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Contains:  NGC 6729, NGC 6726

Image of the day 09/12/2019

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    Corona Australis – Comparison of  a Herbig-Haro Object 2015-2019, 


            Terry Robison
    Corona Australis – Comparison of  a Herbig-Haro Object 2015-2019

    Corona Australis – Comparison of a Herbig-Haro Object 2015-2019

    Technical card

    Resolution: 3966x3057

    Dates:Sept. 5, 2019

    Frames: 214x900"

    Integration: 53.5 hours

    Avg. Moon age: 6.74 days

    Avg. Moon phase: 43.21% job: 2900377

    RA center: 285.285 degrees

    DEC center: -37.006 degrees

    Pixel scale: 0.804 arcsec/pixel

    Orientation: 320.838 degrees

    Field radius: 0.559 degrees

    Data source: Own remote observatory

    Remote source: Non-commercial independent facility


    Corona Australis is one of the smallest constellations in the southern sky with no stars brighter than magnitude 3.0. Fortunately, its distinctive crescent shape certainly helps when trying to locate this faint constellation. It lies within the third quadrant of the southern hemisphere and can be seen from +40 through -90, and is at its best in August.

    Reflection nebula certainly can be beautiful to look at. I love the pale blue colour, with subtle hints of red speckled throughout. When I first started to process the data, I was delighted with the lovely blue structure, almost inset within a background of dark dust lanes. The dark and light differences only seemed to enhance the scene with an extra element of depth. The colour and textures are reminiscent of the popular Pleiades.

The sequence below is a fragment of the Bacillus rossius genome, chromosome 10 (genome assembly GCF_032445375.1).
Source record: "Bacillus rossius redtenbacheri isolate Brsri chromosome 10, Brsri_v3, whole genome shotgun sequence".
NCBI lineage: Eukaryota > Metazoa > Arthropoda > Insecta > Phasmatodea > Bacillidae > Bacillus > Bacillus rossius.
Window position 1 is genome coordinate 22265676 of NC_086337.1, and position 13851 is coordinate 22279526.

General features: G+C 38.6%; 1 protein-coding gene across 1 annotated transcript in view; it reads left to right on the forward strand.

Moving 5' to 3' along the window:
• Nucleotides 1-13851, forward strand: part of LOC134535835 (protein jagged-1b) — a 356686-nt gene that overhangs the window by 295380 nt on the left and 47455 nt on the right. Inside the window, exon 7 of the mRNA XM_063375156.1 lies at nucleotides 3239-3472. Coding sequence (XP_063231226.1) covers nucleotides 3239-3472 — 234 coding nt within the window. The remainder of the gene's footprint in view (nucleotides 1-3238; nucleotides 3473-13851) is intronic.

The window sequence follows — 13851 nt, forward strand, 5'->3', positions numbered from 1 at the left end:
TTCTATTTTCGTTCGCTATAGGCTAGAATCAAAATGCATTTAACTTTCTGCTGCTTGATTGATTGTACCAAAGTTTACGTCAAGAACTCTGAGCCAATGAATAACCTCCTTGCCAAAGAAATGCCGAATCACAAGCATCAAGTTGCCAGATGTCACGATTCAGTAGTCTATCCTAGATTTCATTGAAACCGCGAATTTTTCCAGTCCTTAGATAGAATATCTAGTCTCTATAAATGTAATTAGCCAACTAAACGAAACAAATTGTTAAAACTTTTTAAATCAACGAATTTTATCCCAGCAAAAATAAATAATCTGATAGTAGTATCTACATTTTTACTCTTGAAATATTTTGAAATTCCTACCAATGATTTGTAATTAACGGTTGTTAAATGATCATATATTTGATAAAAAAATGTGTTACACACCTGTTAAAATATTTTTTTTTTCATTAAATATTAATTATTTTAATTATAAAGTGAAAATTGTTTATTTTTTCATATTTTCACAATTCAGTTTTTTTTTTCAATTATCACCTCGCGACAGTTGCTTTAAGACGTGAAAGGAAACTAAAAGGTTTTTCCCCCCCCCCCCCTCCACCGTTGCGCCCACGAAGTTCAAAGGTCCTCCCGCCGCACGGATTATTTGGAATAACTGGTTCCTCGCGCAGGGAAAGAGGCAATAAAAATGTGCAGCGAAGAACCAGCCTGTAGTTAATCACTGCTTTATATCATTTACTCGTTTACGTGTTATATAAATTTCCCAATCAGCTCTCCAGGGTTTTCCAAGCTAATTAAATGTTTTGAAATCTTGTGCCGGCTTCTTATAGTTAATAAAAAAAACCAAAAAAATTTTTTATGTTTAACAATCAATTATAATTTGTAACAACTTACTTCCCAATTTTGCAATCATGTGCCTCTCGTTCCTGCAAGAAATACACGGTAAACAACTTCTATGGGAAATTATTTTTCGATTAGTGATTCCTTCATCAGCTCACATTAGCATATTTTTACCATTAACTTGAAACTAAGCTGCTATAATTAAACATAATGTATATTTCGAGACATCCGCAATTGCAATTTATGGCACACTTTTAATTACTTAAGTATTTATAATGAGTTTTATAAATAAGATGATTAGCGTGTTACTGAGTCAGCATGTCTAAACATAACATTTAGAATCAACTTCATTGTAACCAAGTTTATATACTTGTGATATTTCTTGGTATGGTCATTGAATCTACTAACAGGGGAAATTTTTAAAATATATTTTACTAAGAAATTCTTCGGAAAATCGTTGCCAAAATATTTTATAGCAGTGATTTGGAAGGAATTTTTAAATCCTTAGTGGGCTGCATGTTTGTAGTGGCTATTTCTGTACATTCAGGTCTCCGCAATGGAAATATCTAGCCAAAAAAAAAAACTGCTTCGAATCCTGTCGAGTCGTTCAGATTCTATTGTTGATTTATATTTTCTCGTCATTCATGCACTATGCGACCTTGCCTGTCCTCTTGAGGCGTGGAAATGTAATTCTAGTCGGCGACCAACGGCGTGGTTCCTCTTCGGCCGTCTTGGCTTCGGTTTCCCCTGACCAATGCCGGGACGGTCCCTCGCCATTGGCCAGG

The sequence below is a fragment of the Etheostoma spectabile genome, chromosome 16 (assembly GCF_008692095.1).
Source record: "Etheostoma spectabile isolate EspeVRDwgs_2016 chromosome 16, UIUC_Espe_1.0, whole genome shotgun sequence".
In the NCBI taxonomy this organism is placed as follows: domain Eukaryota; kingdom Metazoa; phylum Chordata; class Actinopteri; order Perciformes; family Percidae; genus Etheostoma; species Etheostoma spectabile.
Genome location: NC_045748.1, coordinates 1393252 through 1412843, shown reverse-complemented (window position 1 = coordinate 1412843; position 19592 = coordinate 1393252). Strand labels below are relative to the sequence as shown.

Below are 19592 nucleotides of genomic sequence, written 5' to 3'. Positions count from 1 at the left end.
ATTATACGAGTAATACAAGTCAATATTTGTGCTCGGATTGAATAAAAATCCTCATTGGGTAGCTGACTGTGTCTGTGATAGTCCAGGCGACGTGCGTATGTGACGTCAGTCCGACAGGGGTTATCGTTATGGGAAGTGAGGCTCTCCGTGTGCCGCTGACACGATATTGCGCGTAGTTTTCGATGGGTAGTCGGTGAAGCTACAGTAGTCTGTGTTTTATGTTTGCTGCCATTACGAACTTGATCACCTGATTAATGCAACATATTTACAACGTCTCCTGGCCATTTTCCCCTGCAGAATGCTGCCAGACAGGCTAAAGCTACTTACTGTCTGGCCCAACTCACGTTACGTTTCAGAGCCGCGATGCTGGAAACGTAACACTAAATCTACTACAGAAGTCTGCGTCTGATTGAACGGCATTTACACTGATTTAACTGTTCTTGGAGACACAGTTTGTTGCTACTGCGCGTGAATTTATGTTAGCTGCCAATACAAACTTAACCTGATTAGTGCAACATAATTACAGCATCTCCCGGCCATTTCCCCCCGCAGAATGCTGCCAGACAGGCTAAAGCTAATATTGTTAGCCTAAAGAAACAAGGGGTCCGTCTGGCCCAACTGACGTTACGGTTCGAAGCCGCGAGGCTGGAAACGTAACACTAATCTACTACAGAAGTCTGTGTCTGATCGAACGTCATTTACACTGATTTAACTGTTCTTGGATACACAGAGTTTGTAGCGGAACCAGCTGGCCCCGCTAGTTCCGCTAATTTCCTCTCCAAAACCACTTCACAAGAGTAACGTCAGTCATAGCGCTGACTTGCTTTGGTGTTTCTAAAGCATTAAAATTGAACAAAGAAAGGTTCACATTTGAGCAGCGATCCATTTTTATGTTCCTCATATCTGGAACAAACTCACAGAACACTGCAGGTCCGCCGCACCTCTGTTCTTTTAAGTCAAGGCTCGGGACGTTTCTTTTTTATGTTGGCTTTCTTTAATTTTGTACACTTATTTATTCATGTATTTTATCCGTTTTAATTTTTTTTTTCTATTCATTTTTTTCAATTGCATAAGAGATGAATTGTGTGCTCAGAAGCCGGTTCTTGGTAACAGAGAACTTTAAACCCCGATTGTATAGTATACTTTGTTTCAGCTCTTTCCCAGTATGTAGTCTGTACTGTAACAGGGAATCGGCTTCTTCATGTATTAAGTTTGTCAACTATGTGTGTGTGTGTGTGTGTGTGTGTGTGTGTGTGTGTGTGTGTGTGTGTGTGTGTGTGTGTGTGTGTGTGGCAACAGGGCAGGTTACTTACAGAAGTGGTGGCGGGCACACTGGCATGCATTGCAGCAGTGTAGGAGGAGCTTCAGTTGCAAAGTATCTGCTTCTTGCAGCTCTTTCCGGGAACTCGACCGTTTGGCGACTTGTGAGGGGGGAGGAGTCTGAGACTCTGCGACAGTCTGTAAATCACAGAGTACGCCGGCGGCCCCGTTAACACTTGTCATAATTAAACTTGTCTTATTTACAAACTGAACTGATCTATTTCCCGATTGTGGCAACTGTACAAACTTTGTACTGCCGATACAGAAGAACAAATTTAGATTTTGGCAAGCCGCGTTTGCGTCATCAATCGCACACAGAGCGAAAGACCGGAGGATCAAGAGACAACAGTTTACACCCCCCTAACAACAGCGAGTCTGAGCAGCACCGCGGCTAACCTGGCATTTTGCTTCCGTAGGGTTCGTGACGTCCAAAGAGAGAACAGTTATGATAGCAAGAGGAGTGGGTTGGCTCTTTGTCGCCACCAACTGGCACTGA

The fan-shaped NGC 6729 is both reflection and emission nebula. Describing it as dramatic looking would be understated, it looks angry. When I was thinking of what I wanted to achieve with this rendition, and knowing just how dim the Ha component was, I knew many hours would be required only to give that little extra definition, and hopefully, reveal the emission components spread throughout the scene. Hopefully, the inclusion of Ha is not too distracting as the real star is the blue reflection nebula.

    Another structure of interest is that pink / reddish comet looking thing. Whenever I look at it, I see a galactic weather vane displaying the effects of high-velocity materials interacting with its surroundings. This is a Herbig-Haro (HH) object, bright patches of nebulosity associated with newborn stars. Their formation happens when stars collide with nearby clouds of dust and gas at high speeds ejecting narrow jets of partially ionized gas. HH objects are found in star-forming regions, and it is not unusual to see several around a single star. These objects have been shown to evolve over timescales of only a few years. They may become brighter or fainter, even completely disappearing completely, and then new knots forming where previously nothing was detected.

    At the bottom of the frame, I have included an image that I shot in 2015 using the same telescope, an RCOS 10 inch, and SBIG-STL 11000 astronomical camera. Within a couple of years, there has been a reasonably change with the appearance of this object. Photographing this and seeing the results is very cool.

    Initially, I had thoughts of trimming the outer stars of the globular cluster NGC 6723 on the right. When I cropped the stars, it seemed to affect the balance of the photo and somehow lost that wide field open look of the original. The inclusion of something that is just out of frame adds to the scene, and all the blue stars are certainly a bonus as well.

    This is an animation comparing an image shot in 2015 and the other in 2019. The image with the larger flare is from 2015. The same instrument was used to acquire the data.

    Equipment Details:
    •10 Inch RCOS fl 9.1
    •Astro Physics AP-900 Mount
    •SBIG STL 11000m
    •FLI Filter Wheel
    •Astrodon LRGB Filters
    •Baader Planetarium H-alpha 7nm Narrowband-Filter

    Exposure Details: Total time 53.5 hours
    •35 X 450 Blue binned
    •17 X 450 Green binned
    •24 X 450 Red binned 9.5 hours of colour
    •40 X 900 Lum 10.0 hour of luminance
    •68 X 1800 Ha 34.0 hours of Ha

    Thanks for looking.



    Terry Robison
    License: None (All rights reserved)

    Sky plot

    Sky plot


    Corona Australis – Comparison of  a Herbig-Haro Object 2015-2019, 


            Terry Robison